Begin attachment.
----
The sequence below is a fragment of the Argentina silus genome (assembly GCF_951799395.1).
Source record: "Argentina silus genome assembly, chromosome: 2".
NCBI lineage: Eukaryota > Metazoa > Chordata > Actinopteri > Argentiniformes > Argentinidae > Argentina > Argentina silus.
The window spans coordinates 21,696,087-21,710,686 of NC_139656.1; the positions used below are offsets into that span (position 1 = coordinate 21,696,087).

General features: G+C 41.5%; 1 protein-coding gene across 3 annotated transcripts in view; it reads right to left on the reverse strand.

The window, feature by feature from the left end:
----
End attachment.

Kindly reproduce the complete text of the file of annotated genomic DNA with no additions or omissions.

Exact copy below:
The sequence below is a fragment of the Argentina silus genome (assembly GCF_951799395.1).
Source record: "Argentina silus genome assembly, chromosome: 2".
NCBI lineage: Eukaryota > Metazoa > Chordata > Actinopteri > Argentiniformes > Argentinidae > Argentina > Argentina silus.
The window spans coordinates 21,696,087-21,710,686 of NC_139656.1; the positions used below are offsets into that span (position 1 = coordinate 21,696,087).

General features: G+C 41.5%; 1 protein-coding gene across 3 annotated transcripts in view; it reads right to left on the reverse strand.

The window, feature by feature from the left end: